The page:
Transport Canada director general and CIO Chris Molinski told an iForum session about his department’s experience with Citrix technology, and how he got executive and user buy-in for an IT transformation that will culminate in the near future with the transition of 80 per cent of their users to thin-client computing.
When he took over in 1994, Molinski inherited a distributed environment with four separate IT shops, several wide area networks and 14 different financial systems.
“It was just a complex, unmanageable and unsustainable environment, and it became apparent to me that we needed to consolidate and rationalize,” said Molinski.
For the department’s Oracle financial platform alone, there were 16 distributed database servers and 80 client application servers across the country. They implemented Citrix Winframe in 1997, later followed by Metaframe, and Molinski said by consolidating their applications, Transport Canada was able to reduce bandwidth and deploy the application faster.
Once the staff saw the benefits, Molinski had their support for a wider overhaul. He also set up a new IT governance process, including an executive council with senior program leaders.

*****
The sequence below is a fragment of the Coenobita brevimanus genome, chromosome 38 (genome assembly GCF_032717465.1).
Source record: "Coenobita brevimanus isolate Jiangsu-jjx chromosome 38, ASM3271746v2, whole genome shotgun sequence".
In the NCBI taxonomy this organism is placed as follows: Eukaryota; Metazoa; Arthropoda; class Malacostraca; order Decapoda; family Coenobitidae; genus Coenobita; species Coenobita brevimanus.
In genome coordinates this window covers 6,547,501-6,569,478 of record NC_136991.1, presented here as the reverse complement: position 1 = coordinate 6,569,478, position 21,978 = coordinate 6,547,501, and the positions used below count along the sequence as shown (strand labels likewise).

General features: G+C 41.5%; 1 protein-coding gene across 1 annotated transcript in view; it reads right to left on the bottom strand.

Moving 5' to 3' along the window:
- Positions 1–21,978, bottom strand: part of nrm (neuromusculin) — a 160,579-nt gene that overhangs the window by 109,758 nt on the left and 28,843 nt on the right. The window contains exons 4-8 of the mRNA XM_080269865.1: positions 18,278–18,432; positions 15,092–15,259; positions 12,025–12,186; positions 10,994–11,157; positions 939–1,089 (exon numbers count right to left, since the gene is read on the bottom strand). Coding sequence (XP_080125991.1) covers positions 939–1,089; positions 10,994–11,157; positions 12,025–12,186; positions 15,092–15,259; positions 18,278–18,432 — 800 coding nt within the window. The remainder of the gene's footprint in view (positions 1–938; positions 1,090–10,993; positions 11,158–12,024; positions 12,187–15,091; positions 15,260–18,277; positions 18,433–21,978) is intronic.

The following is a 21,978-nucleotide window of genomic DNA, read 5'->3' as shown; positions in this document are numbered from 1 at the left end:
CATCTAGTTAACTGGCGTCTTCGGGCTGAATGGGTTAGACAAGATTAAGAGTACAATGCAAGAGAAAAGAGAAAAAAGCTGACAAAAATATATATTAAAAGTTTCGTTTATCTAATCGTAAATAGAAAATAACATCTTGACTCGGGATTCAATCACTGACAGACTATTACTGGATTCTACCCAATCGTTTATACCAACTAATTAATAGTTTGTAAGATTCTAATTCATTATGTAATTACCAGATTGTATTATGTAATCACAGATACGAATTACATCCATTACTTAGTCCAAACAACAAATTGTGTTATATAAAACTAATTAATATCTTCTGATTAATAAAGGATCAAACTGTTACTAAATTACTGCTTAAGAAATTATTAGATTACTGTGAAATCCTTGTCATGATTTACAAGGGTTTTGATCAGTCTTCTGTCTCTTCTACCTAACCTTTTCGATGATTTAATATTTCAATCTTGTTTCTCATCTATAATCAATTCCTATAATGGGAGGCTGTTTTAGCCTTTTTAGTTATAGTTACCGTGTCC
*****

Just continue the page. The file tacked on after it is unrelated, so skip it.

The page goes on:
“I found I could get them to sponsor my projects instead of me going to sponsor them,” said Molinski. “When I go for money, the program managers go with me and show the benefits.”
Molinski said their IT transformation has been successful because they aligned IT spending with the priorities of the program managers that IT serves. It was also important to get those managers on board, using pilots to demonstrate tangible benefits and make them believers.
“People look for projects to fail, especially if [the projects change] the way they work,” said Molinski. “It’s very important to deal with it from a culture perspective because as soon as people think or perceive you’re taking something away, you get resistance.”